The personal fall of ex-New York baseball star (and SoCal financial whiz) Lenny Dykstra continues. The former outfielder for the Mets and Phillies, already in state custody on earlier convictions, pleaded guilty today to bankruptcy fraud and other federal charges for selling items "pilfered from his mansions in Ventura County," the feds said. Sentencing was scheduled for Dec. 3 before U.S. District Judge Dean D. Pregerson.
Dykstra, 48, who was known by the nickname "Nails," pleaded guilty to three felony counts – bankruptcy fraud, concealment of assets, and money laundering. As result of the guilty pleas, Dykstra faces a statutory maximum sentence of 20 years in federal prison....
In court today, Dykstra admitted that he filed a bankruptcy case on July 7, 2009, and later lied about taking and selling items that were part of the bankruptcy estate. Dykstra specifically admitted he committed bankruptcy fraud by lying about whether he had taken and sold items from his $18 million mansion in Sherwood Estates that he had purchased from Wayne and Janet Gretsky [sic]. Dykstra also admitted that he concealed property from the bankruptcy estate, items that included baseball memorabilia stored in his other Sherwood Estates mansion. And, Dykstra admitted that he sold some of the memorabilia and laundered the proceeds by taking $15,000 earned from the sale and purchasing a cashier’s check in another person's name.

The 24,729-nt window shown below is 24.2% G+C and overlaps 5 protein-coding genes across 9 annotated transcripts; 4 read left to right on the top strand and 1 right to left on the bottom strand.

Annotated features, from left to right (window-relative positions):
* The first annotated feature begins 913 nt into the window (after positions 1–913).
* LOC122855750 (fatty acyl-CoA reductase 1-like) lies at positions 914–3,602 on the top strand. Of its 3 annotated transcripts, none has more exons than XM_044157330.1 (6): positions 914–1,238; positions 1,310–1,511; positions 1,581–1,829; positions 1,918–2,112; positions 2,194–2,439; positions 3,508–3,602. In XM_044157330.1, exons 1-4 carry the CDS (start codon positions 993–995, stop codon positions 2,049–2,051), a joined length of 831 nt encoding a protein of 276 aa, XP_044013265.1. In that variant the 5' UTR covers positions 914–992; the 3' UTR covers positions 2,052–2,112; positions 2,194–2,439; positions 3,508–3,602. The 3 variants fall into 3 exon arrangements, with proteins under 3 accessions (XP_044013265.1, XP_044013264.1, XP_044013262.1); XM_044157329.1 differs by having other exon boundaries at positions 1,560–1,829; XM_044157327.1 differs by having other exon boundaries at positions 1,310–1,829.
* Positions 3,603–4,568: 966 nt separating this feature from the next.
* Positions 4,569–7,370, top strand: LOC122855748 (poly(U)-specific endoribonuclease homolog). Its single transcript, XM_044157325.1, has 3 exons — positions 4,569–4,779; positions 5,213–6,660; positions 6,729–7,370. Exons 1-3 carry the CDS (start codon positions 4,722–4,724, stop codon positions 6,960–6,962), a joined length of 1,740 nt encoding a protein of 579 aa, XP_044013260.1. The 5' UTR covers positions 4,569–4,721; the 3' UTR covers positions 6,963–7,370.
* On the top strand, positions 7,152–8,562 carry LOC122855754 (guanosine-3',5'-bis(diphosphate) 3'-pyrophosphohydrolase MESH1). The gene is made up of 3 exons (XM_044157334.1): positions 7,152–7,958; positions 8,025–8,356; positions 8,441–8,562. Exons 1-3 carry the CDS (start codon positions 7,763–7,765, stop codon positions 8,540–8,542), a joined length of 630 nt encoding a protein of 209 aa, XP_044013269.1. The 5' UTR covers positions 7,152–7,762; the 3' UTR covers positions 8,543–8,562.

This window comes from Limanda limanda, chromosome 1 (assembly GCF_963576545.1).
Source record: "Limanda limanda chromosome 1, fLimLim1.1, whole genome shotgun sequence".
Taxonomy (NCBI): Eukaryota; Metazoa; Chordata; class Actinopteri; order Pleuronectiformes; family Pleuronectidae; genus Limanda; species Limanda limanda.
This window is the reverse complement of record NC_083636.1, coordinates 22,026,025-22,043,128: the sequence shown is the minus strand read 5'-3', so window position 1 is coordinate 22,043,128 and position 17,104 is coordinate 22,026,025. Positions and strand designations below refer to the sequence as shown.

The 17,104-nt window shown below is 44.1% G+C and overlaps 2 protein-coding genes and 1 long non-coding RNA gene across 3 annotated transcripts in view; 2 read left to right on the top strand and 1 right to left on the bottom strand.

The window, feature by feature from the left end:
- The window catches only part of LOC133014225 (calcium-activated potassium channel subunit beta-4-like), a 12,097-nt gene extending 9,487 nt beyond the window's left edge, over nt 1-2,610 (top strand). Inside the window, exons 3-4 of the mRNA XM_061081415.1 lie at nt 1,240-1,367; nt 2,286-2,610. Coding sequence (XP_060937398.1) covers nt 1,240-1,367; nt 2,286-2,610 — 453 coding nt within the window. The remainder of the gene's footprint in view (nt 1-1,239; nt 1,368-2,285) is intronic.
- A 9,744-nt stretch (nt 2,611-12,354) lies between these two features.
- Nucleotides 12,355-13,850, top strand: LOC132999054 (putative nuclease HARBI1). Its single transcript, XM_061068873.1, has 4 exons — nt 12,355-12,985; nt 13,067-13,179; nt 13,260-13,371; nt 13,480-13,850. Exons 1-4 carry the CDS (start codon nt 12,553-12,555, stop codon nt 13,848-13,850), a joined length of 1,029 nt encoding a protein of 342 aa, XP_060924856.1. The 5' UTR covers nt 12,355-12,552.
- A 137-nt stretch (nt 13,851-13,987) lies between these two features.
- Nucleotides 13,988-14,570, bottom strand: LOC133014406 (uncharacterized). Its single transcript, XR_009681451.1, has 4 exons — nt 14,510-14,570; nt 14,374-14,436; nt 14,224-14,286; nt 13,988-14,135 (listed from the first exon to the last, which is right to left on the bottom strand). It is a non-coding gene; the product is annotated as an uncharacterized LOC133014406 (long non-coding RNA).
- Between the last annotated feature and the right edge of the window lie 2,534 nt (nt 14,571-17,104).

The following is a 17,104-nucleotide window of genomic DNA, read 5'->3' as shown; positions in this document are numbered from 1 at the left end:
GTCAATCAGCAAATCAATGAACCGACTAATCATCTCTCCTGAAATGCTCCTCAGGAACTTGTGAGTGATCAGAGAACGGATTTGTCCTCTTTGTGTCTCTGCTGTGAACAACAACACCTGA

Dykstra also admitted that there were at least 10 creditors who were victims of his crimes, and those victims lost between $200,000 and $400,000.
“Mr. Dykstra's days of playing games with the public and the legal system are over. With these federal convictions, Mr. Dykstra's fraud and deceit have been exposed for all to see,” says André Birotte Jr., whose office prosecuted the case. “These convictions should serve as a cautionary tale of a high-flying sports celebrity who tried to manipulate and exploit both his creditors and the bankruptcy laws of the United States.”
Dykstra's rise and fall was chronicled by Patrick J. Kiger in the July issue of Orange Coast magazine. The graphic above is the opening spread of that piece. The story is told from the perspective of Dykstra's driver. Sample:
Early last year, twenty something Ohio State grad Aaron Plaat moved to California and landed a job that seemed like a dream come true: chauffeur and assistant to former Major League Baseball superstar and Garden Grove native Lenny “Nails” Dykstra.
“He really was looking not just for a driver, but for a right-hand man,” Platt recalls. “He had a lot of things going on, a couple of companies he was working on, meetings with lawyers, a lot of errands.”